I have both an MS and PhD in Biological Sciences. Throughout my career in the sciences, I have taught several biology courses and laboratories to students with both extensive and minimal scientific background. Therefore, I understand how to break down complex information to digestible subsets of information that are relevant for and understandable by people ranging from those who lack a scientific background to MDs and PhDs.
Recently, I have been working as a biology editor and writer. Specifically, I edit research manuscripts for non-native English speakers on a variety of biology and environmental science topics. I have also been writing content for higher education companies on medical topics ranging from genetics to anatomy and physiology. Consequently, I am very familiar with clear, direct scientific writing and communication over an internet platform.
Given my background in science education and communication, I think I am a good fit as a tutor for Varsity Tutors.
Education & Certification
Undergraduate Degree: Bard College at Simon's Rock - Bachelors, Biology, General
Graduate Degree: University of Nevada-Las Vegas - PHD, Biological Sciences
Dog training, traveling, writing, hiking, camping
What is your teaching philosophy?
I believe that students learn best when they can relate the material to their everyday lives. Consequently, if a student is having problems with a theoretical concept, or even specific details of a topic, I find ways to connect the materials to topics they can relate to; from medical case studies to environmental issues they may see in the news. I have also found that students best understand concepts when they are taught in a comprehensive manner, especially when they are expected to know very specific terms and details. When those terms and details can be connected to a bigger picture, students are often better able to make those connections again in the future, such as during a test. However, I ultimately acknowledge that every student is different, so I try to talk with individual students to understand their specific strengths and struggles. This allows me to find unique ways to approach the information that is most effective for each individual.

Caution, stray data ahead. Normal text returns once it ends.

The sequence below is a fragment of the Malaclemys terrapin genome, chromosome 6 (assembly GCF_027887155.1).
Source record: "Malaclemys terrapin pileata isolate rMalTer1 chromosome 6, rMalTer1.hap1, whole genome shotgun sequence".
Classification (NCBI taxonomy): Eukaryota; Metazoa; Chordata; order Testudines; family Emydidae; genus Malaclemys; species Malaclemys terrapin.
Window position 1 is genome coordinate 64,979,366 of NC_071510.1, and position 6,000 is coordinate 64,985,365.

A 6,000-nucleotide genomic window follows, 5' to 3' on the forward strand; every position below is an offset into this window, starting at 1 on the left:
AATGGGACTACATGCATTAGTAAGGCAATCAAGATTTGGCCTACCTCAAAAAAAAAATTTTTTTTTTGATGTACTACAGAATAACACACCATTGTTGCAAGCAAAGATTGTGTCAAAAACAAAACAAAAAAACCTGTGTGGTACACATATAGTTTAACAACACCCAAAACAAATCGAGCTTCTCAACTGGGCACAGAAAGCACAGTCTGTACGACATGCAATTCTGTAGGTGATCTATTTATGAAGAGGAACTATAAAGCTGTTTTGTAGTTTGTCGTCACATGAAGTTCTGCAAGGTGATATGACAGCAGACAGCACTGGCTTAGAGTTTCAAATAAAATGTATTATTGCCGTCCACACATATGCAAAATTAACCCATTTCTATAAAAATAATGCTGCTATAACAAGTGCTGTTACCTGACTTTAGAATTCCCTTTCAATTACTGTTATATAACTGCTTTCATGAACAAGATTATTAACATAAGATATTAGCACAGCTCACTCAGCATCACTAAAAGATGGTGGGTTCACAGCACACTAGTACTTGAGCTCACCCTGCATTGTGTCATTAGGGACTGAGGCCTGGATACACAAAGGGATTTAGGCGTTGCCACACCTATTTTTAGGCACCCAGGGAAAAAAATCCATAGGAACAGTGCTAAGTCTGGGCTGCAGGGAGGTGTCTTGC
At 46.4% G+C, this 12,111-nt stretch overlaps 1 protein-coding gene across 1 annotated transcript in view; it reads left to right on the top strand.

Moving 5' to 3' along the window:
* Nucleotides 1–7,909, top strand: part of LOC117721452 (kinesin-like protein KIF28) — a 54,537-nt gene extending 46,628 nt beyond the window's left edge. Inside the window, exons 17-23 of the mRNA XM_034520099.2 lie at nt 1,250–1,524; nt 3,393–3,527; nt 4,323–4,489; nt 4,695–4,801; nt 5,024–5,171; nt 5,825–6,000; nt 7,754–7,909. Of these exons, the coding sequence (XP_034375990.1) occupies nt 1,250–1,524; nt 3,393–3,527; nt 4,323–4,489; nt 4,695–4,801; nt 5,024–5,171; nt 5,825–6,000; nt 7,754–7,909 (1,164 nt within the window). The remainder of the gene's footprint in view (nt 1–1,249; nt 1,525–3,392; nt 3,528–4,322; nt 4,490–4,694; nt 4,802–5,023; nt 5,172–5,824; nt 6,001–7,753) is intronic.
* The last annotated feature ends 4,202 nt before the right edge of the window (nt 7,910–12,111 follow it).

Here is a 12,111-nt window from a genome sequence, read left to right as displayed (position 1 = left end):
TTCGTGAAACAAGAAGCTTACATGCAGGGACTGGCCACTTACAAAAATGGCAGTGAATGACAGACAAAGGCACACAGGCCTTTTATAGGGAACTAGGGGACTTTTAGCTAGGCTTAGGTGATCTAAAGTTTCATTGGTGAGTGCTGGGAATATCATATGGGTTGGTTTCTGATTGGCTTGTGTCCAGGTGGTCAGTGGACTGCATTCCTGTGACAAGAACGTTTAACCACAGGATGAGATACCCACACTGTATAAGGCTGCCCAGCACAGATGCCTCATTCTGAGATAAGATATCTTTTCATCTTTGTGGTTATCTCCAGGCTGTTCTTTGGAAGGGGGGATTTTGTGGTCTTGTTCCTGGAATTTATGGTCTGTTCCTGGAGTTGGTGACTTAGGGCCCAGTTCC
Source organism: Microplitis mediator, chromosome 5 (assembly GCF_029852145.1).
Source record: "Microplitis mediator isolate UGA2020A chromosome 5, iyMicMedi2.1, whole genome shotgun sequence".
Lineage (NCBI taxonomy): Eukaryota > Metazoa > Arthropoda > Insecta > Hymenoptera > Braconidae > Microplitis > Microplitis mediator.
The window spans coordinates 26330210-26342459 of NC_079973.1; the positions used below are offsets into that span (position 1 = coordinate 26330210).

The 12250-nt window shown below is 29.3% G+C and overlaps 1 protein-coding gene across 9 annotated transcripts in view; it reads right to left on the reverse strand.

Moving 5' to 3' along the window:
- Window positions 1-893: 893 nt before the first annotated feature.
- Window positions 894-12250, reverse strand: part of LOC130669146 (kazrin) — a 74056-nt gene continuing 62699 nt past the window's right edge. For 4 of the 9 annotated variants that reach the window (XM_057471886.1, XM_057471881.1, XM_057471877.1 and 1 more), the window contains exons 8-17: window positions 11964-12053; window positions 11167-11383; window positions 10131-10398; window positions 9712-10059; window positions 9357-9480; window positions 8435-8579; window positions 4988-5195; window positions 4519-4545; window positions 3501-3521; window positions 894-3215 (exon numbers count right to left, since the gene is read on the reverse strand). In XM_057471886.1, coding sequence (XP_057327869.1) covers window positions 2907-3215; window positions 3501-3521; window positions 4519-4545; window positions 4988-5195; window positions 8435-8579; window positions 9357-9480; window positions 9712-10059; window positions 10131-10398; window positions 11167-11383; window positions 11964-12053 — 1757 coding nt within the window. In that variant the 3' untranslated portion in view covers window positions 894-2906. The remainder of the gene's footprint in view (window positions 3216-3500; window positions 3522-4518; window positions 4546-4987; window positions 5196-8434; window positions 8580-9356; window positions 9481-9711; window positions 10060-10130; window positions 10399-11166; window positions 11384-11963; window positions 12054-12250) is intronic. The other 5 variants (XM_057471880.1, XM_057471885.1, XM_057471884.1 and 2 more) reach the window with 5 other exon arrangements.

What might you do in a typical first session with a student?
In a typical first session, I try to determine the student's background in the subject, why they are taking it (e.g., if it's mandatory or an elective), what aspects they find interesting or uninteresting in the subject, their strengths and weaknesses, and their goals for both tutoring and course outcome.
How can you help a student become an independent learner?
I've found that students develop independence in learning when they are tasked with figuring out the material themselves, with the help of guidance. As a tutor, my role is to help guide the student to figure out the correct answer using their background and the materials at their disposal as opposed to just answering questions for them.
How would you help a student stay motivated?
I have found that making the material relatable to students' everyday lives helps them stay motivated. For example, for a student who wants to be a nurse or a doctor, relating biological material to actual scenarios that could affect them as a medical professional tends to make the material both more interesting and inspires students to want to understand the material better.
If a student has difficulty learning a skill or concept, what would you do?
When a student has difficulty learning a concept or skill, I try to work with the student to determine where this difficulty originates from. Sometimes this requires backtracking to very basic material that he or she may have forgotten, and other times it may be a conceptual issue that can be addressed by referencing real-life situations in which the material can be applied. Every student and issue is different, so it is important to treat them as unique to identify how to best resolve the issue.